What we’re watching: 10 parks that changed America

By Trust for Public Land
Published April 7, 2016

What we’re watching: 10 parks that changed America

Documentary buffs, grab the popcorn! We can’t wait to watch "10 Parks That Changed America," airing on PBS April 12. Host Geoffrey Baer will join historians, architects, and other experts—including The Trust for Public Land's Peter Harnik—for a look at the most influential city parks in American history. 

Can you guess which city parks made the cut? We think only a true green-space nerd could figure out all 10 using just these clues … 

1. This system of public squares was built into the original design for the city center. Thanks to the planners' foresight, visitors today are never more than a few blocks from a green space.

2. This park is among the earliest examples of an American city deliberately using green space to protect its water supply.

3. The word "cemetery" comes from the Greek for "sleeping place"—appropriate for this leafy burial ground, which doubles as a peaceful place to stroll or birdwatch.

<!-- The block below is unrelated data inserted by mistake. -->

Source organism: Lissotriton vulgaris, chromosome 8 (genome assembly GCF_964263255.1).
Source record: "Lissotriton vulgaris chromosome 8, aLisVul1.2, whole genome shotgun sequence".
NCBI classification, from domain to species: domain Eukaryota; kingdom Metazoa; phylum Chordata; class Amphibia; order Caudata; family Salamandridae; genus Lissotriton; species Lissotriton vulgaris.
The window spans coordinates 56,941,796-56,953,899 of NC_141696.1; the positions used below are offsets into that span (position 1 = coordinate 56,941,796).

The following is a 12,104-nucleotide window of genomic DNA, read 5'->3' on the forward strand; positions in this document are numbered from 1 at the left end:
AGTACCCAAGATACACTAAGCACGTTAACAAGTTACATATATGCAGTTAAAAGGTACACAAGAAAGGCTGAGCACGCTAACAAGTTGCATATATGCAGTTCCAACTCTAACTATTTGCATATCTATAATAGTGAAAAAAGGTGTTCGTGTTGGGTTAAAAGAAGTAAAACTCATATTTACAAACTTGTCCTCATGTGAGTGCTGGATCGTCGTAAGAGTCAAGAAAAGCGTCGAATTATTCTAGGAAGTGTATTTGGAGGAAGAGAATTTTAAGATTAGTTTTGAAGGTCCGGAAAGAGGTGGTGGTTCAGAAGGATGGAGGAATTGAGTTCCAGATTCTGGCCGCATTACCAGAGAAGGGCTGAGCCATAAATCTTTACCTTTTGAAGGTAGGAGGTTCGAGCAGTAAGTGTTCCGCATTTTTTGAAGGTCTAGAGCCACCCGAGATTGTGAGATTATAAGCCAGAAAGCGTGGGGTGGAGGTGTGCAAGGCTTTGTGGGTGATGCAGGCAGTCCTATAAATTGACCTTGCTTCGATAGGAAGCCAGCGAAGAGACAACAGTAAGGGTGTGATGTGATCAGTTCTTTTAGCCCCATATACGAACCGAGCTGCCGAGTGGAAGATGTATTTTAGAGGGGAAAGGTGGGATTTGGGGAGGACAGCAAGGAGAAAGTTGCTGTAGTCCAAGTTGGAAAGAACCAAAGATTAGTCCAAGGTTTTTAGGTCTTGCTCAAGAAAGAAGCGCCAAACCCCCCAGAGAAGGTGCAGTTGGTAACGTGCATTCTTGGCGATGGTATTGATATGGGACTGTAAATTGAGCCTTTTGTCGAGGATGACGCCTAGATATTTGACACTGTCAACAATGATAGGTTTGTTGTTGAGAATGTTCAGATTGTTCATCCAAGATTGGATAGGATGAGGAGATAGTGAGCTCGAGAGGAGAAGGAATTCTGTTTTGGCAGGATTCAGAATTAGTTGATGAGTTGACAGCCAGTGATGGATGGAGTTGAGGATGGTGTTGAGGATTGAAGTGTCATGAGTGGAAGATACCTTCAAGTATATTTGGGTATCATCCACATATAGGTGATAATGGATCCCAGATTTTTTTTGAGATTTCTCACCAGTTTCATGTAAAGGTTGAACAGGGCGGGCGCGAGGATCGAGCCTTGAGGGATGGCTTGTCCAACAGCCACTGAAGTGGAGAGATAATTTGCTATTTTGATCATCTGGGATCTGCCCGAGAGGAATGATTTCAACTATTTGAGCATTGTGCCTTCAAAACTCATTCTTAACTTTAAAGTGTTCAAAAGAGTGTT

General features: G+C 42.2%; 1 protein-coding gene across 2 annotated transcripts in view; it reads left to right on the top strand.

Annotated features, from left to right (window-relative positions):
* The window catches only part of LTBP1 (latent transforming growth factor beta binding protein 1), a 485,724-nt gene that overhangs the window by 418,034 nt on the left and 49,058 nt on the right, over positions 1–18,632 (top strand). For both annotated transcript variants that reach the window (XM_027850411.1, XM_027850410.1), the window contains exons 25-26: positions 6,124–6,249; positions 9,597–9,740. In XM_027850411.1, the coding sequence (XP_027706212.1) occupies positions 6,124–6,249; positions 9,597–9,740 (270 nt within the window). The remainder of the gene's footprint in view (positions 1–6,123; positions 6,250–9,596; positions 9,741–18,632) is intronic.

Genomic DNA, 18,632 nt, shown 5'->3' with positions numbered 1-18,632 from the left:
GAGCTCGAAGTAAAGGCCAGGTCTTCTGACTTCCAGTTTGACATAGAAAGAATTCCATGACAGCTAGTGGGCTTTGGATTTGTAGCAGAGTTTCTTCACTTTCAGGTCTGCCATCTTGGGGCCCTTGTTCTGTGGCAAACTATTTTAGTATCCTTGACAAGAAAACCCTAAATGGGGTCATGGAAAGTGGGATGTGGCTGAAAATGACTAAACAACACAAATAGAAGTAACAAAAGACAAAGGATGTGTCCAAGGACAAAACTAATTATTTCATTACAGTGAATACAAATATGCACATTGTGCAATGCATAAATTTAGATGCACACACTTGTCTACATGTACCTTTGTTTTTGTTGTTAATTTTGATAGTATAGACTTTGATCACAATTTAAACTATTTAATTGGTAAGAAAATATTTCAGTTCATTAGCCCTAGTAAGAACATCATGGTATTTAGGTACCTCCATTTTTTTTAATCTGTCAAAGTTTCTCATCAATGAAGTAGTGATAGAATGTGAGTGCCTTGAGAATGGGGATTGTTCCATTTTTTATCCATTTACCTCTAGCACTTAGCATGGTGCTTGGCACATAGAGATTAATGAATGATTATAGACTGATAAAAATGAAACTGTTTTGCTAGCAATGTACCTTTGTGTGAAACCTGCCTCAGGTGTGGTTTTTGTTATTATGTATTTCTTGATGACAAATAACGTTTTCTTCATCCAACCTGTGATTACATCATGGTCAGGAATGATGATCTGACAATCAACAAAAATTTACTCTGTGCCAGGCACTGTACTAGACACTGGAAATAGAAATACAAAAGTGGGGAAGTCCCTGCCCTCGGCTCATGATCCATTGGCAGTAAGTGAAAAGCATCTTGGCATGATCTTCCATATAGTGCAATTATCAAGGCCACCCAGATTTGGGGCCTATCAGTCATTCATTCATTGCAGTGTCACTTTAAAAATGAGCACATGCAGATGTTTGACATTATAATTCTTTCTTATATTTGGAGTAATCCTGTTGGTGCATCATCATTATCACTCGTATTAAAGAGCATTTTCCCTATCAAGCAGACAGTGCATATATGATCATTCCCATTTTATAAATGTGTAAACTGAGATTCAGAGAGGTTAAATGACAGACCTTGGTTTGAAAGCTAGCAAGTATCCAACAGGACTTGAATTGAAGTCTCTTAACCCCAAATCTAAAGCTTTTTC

4. Intended to feel like a rural escape from a dense and bustling city, this park used to maintain its lawns with a flock of sheep (complete with shepherd). 

5. Designed by John Olmsted and Frederick Law Olmsted Jr., these parks included public bathing facilities for the working poor.

6. See the photo above. Might look like Europe, but it's far, far from it. 

7. Friends of this park won a U.S. Supreme Court case to stop a freeway expansion that would have cut it in half.
8. This precedent-setting park was the first to be built over a freeway. After a rough patch of problems with crime and abuse, upgrades and safety improvements helped give the space a second wind. 
9. When the plan for this park was first revealed, almost everyone hated it: even the family funding the project wanted their name removed. But the designer stayed true to his vision, camping out on the site in a sleeping bag and holding community meetings to win people over.
10. An early advocate for this innovative park has this to say about its debut:"One of the first things I noticed when I started coming up here was people holding hands. And this is not a hand-holding city."

Got some good guesses? Leave us a comment or send us an e-mail at blog@tpl.org—then tune in to PBS Tuesday for the reveal!

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